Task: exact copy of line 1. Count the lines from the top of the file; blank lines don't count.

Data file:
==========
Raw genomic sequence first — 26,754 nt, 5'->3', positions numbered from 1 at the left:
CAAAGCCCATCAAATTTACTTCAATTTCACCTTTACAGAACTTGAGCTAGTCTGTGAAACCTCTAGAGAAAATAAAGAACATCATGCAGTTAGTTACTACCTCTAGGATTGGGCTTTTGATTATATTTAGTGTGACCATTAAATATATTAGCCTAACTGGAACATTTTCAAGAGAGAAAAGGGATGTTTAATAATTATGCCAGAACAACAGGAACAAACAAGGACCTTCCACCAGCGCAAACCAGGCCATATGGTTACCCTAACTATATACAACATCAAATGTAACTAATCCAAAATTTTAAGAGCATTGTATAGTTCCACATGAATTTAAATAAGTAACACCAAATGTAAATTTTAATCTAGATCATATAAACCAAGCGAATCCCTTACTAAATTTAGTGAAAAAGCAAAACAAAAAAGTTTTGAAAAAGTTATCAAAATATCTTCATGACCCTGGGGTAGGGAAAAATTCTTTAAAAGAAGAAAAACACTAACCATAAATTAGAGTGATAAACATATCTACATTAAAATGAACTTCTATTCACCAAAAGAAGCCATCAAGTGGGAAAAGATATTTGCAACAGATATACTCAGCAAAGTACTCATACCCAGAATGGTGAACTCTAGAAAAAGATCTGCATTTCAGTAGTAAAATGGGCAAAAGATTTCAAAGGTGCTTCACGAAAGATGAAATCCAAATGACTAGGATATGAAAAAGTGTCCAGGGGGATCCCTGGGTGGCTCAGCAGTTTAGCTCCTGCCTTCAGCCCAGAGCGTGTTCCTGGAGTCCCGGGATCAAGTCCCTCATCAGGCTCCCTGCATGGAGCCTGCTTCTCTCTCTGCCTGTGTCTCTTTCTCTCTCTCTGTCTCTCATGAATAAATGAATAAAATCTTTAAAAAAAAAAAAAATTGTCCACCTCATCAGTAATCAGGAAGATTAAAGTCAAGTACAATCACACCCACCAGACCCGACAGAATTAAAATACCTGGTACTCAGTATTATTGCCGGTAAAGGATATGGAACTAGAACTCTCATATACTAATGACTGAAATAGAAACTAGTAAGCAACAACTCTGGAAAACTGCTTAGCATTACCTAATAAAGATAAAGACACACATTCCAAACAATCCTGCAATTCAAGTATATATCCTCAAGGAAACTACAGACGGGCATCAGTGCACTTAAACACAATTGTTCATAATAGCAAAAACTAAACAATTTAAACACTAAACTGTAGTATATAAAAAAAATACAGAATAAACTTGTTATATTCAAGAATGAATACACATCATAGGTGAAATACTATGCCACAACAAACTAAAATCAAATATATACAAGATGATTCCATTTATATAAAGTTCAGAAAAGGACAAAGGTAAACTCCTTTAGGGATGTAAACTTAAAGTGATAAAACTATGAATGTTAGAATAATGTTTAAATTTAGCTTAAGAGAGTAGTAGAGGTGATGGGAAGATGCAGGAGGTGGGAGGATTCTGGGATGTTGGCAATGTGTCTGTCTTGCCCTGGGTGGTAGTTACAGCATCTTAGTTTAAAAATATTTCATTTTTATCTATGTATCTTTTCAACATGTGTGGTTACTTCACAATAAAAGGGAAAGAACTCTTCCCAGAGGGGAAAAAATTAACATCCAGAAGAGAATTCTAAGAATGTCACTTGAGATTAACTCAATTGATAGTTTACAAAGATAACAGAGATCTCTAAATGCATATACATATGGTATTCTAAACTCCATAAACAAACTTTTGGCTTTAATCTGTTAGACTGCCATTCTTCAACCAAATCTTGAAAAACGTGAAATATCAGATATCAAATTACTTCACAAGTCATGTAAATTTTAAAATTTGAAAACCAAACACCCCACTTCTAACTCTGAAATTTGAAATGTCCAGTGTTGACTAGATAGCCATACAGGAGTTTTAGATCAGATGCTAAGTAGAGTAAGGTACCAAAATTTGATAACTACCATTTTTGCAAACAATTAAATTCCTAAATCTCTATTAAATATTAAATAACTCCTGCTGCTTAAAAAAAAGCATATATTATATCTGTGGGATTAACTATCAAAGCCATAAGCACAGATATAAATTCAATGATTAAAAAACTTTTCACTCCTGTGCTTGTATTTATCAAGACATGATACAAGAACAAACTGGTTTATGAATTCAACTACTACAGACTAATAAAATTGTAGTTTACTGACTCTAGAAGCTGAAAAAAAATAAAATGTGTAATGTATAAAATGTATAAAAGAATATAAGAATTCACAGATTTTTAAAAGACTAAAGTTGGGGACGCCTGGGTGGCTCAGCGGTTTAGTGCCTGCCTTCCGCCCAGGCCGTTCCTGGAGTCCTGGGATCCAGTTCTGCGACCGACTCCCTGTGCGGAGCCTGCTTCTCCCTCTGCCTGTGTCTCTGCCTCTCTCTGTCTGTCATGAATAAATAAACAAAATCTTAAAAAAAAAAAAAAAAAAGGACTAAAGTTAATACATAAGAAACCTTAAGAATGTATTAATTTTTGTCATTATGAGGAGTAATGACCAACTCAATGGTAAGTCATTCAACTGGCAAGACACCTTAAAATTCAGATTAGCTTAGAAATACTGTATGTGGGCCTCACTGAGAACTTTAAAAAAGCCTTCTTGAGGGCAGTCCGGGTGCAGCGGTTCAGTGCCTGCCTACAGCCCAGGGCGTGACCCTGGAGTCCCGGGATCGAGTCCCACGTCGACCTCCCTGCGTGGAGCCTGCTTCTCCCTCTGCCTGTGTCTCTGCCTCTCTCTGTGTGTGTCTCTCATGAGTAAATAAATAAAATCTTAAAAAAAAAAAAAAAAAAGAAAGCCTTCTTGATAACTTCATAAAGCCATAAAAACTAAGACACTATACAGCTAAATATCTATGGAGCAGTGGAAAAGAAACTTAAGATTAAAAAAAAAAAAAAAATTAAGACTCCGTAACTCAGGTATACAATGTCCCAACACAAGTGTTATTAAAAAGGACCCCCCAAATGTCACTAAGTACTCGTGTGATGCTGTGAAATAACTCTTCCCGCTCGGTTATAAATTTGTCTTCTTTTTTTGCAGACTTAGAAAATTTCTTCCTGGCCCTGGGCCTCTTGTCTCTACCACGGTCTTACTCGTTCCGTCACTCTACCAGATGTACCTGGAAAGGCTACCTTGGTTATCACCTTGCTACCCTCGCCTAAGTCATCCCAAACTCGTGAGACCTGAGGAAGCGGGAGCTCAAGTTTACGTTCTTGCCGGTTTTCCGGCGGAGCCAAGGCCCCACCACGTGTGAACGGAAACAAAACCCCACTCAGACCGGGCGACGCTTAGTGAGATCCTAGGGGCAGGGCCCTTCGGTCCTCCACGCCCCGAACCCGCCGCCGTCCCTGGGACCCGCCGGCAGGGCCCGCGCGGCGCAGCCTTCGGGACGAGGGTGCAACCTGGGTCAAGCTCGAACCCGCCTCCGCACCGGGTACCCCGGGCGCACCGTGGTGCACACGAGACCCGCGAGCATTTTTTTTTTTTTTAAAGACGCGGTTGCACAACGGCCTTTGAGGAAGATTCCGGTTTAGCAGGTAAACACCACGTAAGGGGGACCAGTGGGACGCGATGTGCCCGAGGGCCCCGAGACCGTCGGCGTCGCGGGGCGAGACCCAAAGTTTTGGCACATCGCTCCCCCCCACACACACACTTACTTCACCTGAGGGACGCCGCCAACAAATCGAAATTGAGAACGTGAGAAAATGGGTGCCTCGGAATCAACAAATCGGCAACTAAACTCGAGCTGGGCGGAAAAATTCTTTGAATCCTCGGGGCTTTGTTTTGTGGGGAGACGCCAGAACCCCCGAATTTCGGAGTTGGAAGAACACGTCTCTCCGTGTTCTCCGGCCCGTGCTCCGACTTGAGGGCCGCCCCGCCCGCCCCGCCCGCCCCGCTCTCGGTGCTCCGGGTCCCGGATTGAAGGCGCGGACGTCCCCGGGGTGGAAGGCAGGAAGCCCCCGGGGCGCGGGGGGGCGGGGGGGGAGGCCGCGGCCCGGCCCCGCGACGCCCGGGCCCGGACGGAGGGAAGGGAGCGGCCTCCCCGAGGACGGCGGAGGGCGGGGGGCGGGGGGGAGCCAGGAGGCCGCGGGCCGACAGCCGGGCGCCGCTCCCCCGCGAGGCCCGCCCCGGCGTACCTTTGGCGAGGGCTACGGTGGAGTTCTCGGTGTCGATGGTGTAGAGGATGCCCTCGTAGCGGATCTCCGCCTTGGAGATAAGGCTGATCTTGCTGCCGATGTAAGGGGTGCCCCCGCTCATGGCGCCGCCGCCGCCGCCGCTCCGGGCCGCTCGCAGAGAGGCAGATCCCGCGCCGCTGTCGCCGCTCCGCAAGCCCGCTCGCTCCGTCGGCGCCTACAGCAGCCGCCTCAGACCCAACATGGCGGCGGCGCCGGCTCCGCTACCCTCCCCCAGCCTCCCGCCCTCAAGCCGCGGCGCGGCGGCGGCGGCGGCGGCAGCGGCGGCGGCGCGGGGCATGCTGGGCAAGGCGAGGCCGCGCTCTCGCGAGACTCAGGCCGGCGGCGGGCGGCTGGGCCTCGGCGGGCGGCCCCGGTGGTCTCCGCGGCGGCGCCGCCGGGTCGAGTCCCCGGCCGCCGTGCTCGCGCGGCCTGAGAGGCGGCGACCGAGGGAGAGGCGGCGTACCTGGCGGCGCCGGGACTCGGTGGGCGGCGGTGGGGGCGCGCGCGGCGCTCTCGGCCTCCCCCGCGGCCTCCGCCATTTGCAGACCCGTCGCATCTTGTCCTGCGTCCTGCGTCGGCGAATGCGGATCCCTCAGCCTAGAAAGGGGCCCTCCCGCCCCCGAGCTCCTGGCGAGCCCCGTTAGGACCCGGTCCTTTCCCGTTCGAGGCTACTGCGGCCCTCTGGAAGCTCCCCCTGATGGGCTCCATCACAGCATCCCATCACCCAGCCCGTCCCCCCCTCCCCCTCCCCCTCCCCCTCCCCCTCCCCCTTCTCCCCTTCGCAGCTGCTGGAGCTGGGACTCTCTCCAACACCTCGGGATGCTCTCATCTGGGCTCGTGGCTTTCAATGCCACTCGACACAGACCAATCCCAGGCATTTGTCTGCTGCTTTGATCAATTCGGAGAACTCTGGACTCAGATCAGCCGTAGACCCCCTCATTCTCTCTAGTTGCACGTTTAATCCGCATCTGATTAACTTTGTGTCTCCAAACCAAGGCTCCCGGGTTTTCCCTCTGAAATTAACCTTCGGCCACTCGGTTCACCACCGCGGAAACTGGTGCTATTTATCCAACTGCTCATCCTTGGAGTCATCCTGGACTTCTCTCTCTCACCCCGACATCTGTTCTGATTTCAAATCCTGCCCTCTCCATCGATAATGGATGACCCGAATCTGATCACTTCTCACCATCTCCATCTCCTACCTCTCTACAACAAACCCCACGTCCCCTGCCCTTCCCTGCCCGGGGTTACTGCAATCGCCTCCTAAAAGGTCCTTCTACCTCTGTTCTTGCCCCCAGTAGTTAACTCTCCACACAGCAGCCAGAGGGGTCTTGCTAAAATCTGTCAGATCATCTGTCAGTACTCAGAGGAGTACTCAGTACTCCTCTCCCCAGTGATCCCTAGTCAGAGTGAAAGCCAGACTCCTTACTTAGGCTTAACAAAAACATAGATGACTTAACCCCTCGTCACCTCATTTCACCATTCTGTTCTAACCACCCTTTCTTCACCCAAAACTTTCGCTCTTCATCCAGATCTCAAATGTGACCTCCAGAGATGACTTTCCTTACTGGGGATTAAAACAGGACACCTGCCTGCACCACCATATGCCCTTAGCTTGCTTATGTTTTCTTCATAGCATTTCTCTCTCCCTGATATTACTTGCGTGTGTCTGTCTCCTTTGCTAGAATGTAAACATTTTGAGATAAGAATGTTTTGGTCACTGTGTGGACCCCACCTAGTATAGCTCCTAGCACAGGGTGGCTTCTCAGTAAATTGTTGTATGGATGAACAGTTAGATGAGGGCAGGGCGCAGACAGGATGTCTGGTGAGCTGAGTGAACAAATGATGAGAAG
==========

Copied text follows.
Raw genomic sequence first — 26,754 nt, 5'->3', positions numbered from 1 at the left: